Psychosocial theory by Erik Erikson

Temperaments in human beings come in opposing pairs. One could either be emotional or unemotional, independent or dependent, aggressive or passive, adventurous or cautious, optimistic or pessimistic, leader or follower etc. Most of the mentioned character traits are inborn but some are developed based on past challenges and support.

In his study, Erik Erikson discovered the dependence of behavior on culture and external stimuli like depression and wars. This paper explores the psychosocial theory of Erik Erikson and analyses its application in professional practice (Cherry, 2010, p. 1).

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Erikson’s psychosocial theory basically divides life into eight “psychosocial crises” that determine growth and personality. Each of these crises has a “syntonic and a dystonic” which are the two opposing emotional forces/dispositions. Although the stages are experienced in a fixed sequence, their timings depend on individuals and circumstances. Thus Erikson did not use strict age definitions in his theory. The crises are as follows:

Trust V Mistrust. Erikson stipulated that a healthy balance between the two dispositions is achieved if an infant is taken care of and not over-protected or over-indulged.
Autonomy V Shame & Doubt. A child develops basic confidence or over-reliance on other people from his/her parents reactions during early stages like the potty stage.
Initiative V Guilt. The level of encouragement of children to indulge in game playing and adventure makes them develop the ability to devise projects or the fear of disapproval.
Industry V Inferiority. A child who positively succeeds, especially, during school years will be industrious. Contrarily, a child who fails in an activity will get a feeling of inferiority and uselessness and thus he/she will fear purposeful activities.
Identity V Role confusion. During adolescence, people either develop individuality or lack of identity (identity crisis) depending on their experiences.
Intimacy V Isolation. This is also known as young adulthood. People seek companionships and love in this stage. A person will therefore decide to be intimate or lonely depending on earlier experiences.
Generativity V Stagnation. This stage determines if a person will be selfless in giving and caring especially for his children. It can also be extended to productive activities. Its negative side is self-absorption and self-interest.
Integrity V Despair. At this stage, a person is either in peace with himself/herself and the world or he/she feels that he/she has not lived the way they ought to have lived. It is therefore a review of one’s own life even before old age (Winters, 2005, p. 1).

Successful transition through each stage is achieved by balancing of the conflicting extremes. Therefore, inclination towards the desirable extreme will lead to under-development. Thus Erikson shows that too much of syntonic dispositions do not translate to a well-balanced personality (Cherry, 2010, p. 3).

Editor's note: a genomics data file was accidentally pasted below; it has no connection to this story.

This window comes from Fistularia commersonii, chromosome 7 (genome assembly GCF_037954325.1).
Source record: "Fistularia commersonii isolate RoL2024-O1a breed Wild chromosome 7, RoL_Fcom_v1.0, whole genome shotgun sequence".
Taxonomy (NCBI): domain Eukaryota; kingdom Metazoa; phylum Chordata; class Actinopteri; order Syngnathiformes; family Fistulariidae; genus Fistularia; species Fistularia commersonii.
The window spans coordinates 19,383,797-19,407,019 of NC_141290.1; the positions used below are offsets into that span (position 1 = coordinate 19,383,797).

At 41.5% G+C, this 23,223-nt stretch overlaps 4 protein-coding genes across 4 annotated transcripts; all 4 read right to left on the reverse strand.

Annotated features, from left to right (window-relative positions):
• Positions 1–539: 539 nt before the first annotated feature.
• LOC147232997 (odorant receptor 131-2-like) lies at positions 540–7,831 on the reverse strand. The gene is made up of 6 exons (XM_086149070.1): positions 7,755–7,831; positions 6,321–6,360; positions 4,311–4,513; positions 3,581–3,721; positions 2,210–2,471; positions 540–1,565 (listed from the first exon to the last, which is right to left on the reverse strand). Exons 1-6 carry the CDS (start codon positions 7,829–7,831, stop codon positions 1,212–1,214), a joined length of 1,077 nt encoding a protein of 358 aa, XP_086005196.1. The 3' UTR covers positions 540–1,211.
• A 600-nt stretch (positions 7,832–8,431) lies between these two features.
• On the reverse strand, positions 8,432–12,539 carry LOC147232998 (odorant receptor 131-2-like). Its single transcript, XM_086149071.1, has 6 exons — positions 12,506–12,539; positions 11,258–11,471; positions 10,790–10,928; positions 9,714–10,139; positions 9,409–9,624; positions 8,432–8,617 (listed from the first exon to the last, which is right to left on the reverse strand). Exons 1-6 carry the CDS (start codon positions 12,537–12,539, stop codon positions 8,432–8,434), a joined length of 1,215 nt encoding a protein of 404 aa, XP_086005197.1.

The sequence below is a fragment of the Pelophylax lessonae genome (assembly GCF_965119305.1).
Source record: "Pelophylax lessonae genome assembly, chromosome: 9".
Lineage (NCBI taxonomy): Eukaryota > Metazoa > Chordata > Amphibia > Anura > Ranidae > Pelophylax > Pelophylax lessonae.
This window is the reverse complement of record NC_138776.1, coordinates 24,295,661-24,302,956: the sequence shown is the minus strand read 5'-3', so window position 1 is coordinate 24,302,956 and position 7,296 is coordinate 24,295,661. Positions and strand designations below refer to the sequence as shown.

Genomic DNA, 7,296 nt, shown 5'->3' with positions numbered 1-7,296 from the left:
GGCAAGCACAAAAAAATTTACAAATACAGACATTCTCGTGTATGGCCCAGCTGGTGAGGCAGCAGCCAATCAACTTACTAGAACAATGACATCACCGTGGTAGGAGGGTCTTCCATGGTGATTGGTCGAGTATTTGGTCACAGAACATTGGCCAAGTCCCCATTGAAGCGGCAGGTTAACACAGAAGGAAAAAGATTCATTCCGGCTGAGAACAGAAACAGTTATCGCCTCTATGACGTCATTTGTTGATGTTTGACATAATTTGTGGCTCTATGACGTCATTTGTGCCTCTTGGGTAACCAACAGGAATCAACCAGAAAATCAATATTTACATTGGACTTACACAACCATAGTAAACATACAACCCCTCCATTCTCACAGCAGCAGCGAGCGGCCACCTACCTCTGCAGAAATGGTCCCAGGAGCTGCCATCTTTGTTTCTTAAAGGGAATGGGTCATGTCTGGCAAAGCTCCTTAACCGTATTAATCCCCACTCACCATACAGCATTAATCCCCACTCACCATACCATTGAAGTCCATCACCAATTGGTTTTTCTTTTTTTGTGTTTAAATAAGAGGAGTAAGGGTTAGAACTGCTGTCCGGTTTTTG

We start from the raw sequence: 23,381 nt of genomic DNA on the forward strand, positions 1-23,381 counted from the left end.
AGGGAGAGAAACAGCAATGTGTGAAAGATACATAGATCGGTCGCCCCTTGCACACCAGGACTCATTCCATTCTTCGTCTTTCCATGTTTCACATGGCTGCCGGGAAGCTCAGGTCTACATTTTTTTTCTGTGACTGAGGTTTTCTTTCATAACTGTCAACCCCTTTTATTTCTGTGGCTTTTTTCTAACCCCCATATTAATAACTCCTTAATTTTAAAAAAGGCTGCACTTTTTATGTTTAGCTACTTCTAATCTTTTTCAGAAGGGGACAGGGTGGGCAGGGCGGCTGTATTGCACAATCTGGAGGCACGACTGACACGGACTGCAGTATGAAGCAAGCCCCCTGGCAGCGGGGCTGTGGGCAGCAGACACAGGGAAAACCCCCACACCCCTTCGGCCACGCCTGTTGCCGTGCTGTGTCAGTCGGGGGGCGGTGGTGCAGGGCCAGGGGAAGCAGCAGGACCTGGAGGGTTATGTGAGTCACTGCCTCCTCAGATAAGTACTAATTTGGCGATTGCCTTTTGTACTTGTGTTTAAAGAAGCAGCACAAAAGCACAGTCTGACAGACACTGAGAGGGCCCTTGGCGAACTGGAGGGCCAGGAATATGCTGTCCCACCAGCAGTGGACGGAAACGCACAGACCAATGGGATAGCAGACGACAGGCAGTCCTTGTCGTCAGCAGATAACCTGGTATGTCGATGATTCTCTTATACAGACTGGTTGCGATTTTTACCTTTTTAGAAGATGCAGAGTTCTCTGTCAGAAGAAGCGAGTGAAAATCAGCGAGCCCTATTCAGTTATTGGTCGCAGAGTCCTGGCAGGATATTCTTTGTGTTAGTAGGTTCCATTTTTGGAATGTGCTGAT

Erikson was a humanitarian as well as a psychoanalyst and therefore his theory has extensive applicability in practice. The theory is applicable in all situations involving personal development and awareness.

With its strength in explaining the development of behavior in people, it can be used to ensure healthy behavioral development. It can also be used to mitigate the effects of negative behavior developed by a person in earlier stages. Thus the person can be controlled to ensure that his/her later stages are not affected by failures in earlier stages.

From the above explanation, Erikson’s theory is applicable in parenting, managing and coaching, self understanding, dealing with conflict, teaching, etc. Given the contemporary pressures on relationships and personal fulfillment and development, Erikson’s theory is, probably, more applicable today than when it was first outlined (Cherry, 2010, p. 2).

The theory also shows the undeniable influence of generations on each other. He shows how parental actions can affect the development of a child and how a parent’s psychosocial development can be affected by the pressures of raising their children. This analysis can be very useful in guiding parental actions to ensure that parents do not affect the psychosocial development of their children negatively.

This will have dual productivity by leading to well-balanced psychosocial development of the child and the parent since a parent’s Integrity V Despair stage is highly determined by the success that the parent has achieved in raising his/her children. The outcome of most of the discussed stages is dependent on the maintenance of a positive attitude in challenging situations.

The theory can therefore be applied by psychiatrists to identify challenges that could impact the psychosocial lives of their clients and ensure that the effects of these challenges are mitigated (Harder, 2002, p. 1).

Reference List

Cherry, K. (2010). Erikson’s Theory of Psychosocial Development. Retrieved March 30, 2010, from, http://psychology.about.com/od/theoriesofpersonality/a/psychosocial.htm

Harder, A. (2002). The Developmental Stages of Erik Erikson. Retrieved March 30, 2010, from, http://www.learningplaceonline.com/stages/organize/Erikson.htm

Winters, A. (2005). Erikson’s Theory of Human Development. Retrieved March 30, 2010, from,
http://ezinearticles.com/?Ericksons-Theory-of-Human-Development&id=20117

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